Researchers at Princeton’s Human-Computer Interaction Lab recently released a browser extension for Google Chrome and Firefox that highlights when a YouTube video includes sponsored content.
AdIntuition is a browser extension that alerts YouTube users when they watch a video containing a sponsorship. An influencer may endorse a product on social media, but it can be unclear if they were paid to endorse the product or if they genuinely endorse it without any incentive. The purpose of this research project was to automatically detect and disclose sponsored content to relieve users of the uncertainty about endorsements.
With the help of automatic disclosure software, content creators can no longer be deceptive about endorsements and viewers would be informed about any relationship between a social media influencer and a brand. AdIntuition is an automatic affiliate marketing disclosure tool that allows users to form an opinion about the content of a post with full information about sponsorships.
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AdIntuition flags affiliate marketing, one type of social media marketing. In this type of marketing, a social media influencer provides a special link or coupon code, in addition to their endorsement of a product, in order to drive users to buy the product. Often a deal or promotion is given to users in the marketing campaign. The social media influencer is given a commission based off of the sales that they generate. Anyone can join an affiliate program.
Of course, Google almost immediately took down the Chrome extension, likely because the extensions does collect some information about the prevalance of affiliate marketing on YouTube for research purposes,
We will not share the data with anyone beyond our team. Our team is strictly interested in the research opportunities that the data will provide. We will not share your data for commercial purposes.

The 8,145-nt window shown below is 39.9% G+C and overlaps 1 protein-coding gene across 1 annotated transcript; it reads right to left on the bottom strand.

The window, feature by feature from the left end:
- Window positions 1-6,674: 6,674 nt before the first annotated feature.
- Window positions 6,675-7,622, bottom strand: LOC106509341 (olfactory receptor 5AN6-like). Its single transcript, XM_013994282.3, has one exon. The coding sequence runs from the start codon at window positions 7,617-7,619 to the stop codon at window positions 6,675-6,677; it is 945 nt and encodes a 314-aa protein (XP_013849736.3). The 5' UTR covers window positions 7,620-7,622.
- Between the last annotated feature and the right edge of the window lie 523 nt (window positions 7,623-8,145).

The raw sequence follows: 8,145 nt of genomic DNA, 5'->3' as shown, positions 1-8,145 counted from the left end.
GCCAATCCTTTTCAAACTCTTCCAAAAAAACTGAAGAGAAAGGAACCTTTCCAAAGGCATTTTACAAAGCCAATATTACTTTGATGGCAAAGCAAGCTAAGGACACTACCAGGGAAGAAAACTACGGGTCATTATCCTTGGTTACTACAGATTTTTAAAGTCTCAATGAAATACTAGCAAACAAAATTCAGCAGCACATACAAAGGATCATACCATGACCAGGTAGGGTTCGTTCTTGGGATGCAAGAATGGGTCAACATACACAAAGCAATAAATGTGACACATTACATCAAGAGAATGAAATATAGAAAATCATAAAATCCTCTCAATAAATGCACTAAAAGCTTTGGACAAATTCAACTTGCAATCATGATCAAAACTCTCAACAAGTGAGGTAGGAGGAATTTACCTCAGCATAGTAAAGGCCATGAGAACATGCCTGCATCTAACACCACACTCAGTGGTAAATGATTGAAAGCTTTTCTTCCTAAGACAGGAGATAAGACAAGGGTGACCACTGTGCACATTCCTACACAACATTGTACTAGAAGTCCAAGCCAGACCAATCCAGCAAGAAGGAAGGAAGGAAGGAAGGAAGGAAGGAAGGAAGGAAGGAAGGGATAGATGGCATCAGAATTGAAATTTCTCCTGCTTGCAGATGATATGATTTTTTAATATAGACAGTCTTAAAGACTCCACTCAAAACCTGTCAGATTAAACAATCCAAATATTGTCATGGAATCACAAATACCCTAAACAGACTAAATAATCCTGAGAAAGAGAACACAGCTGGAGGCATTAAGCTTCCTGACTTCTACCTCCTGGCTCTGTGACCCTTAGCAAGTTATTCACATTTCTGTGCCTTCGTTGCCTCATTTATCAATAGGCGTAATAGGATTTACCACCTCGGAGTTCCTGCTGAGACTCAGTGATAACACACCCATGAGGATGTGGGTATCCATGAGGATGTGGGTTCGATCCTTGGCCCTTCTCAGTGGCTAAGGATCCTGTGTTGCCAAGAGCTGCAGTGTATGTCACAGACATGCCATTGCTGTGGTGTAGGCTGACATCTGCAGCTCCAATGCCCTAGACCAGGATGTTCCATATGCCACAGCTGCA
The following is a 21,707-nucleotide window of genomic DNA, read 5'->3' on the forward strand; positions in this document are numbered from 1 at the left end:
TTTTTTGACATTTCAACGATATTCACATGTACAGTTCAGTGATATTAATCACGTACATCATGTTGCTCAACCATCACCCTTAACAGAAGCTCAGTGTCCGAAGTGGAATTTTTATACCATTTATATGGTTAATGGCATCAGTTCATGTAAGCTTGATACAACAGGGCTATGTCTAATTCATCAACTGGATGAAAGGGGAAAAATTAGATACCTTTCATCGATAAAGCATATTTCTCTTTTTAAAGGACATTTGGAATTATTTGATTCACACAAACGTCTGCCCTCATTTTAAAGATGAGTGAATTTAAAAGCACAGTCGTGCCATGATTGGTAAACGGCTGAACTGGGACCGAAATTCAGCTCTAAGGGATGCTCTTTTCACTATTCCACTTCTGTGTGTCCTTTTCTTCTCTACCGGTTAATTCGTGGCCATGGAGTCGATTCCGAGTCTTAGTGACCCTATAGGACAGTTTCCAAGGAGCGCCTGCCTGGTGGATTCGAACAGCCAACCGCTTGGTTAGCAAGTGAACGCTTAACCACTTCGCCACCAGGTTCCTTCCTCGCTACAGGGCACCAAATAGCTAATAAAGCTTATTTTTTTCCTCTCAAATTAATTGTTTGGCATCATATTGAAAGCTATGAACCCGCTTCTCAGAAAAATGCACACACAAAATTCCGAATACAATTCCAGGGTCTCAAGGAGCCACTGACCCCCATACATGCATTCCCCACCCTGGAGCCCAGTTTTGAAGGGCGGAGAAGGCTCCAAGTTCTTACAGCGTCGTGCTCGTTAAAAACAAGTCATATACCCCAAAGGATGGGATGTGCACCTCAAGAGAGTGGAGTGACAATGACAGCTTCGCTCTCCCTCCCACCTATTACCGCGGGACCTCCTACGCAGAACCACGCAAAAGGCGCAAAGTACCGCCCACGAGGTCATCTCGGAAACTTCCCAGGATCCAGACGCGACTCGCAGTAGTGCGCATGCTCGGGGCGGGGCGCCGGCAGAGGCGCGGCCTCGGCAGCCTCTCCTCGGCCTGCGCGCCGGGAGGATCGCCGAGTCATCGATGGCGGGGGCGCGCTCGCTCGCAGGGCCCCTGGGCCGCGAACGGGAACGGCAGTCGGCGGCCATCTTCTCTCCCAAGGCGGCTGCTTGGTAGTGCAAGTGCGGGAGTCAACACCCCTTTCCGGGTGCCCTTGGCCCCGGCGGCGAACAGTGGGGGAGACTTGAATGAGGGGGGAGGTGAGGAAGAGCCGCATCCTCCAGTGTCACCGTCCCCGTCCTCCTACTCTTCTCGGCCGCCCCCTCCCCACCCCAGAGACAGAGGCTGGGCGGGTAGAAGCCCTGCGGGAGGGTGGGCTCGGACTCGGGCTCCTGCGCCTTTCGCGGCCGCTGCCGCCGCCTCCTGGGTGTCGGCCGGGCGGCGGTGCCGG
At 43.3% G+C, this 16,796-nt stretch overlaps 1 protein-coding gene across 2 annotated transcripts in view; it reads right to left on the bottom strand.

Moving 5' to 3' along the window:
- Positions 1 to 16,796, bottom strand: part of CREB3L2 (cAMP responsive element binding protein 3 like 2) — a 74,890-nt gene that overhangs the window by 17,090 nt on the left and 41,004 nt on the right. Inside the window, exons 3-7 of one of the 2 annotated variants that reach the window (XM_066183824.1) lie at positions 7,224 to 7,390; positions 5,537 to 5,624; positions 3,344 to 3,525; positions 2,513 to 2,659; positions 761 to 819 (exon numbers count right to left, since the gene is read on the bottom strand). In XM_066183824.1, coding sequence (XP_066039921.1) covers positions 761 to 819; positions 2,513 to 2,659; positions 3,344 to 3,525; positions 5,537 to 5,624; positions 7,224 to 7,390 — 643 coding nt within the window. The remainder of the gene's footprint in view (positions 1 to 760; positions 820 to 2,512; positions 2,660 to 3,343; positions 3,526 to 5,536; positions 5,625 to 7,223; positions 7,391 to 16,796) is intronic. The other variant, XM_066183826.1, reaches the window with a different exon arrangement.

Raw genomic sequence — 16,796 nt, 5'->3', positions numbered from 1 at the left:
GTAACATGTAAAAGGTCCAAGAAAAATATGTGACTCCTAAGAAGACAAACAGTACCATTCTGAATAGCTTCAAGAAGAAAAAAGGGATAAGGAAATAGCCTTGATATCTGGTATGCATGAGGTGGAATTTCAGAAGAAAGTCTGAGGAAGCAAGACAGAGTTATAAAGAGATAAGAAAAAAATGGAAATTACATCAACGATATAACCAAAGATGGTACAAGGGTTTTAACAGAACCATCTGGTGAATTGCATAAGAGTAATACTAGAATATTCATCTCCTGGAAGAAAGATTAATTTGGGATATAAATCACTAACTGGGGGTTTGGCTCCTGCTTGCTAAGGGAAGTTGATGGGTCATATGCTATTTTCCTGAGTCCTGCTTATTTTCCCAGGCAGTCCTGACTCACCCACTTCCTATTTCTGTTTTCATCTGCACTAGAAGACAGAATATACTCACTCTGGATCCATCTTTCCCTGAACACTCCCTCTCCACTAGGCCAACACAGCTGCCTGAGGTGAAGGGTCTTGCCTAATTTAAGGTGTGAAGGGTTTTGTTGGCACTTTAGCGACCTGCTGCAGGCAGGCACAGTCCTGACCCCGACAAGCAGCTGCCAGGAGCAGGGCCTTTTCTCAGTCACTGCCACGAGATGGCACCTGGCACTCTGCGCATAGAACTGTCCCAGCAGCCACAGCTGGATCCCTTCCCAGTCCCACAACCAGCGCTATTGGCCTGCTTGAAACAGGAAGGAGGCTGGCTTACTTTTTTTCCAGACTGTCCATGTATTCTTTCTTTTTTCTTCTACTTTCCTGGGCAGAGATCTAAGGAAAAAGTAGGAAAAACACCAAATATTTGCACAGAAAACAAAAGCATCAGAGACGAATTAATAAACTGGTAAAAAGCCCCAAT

Silly researchers. Nobody shares information about Google users other than Google, and it better damn well be for commercial purposes.
AdNauseum is a free, Google Chrome extension that the company banned from the Chrome Web Store in 2017.
The extension hides ads, like any number of ad blockers, but twists the knife by automatically clicking on any ads it finds. The intent is to render user targeting via ad surveillance pointless by flooding the ad surveillance software with false positives.
Two of the creators of the AdNauseum extension have written up an academic analysis of their project here.
I typically have 80-100 tabs open in Chrome at any given time. Occasionally, finding a specific tab in that forest can be a problem, but a couple of Chrome extensions make it a breeze to manage.
Tab Count adds a button that displays the total number of tabs that are open in Chrome. When the user clicks on the button, a drop down appears showing a clickable list of all the pages currently open. Clicking one of the links changes the focus to that tab.
That works for most things, but occasionally I’m working on something where I’ve got several articles open about the same subject but I can’t remember which one has the specific bit of information I wanted to reference.
Search Plus takes care of these problems. Click the Search Plus icon and a pop up search box appears. Type in any phrase and Search Plus will quickly give you a list of open tabs where that phrase appears. Click on a specific result, and the browser focus changes to that specific tab.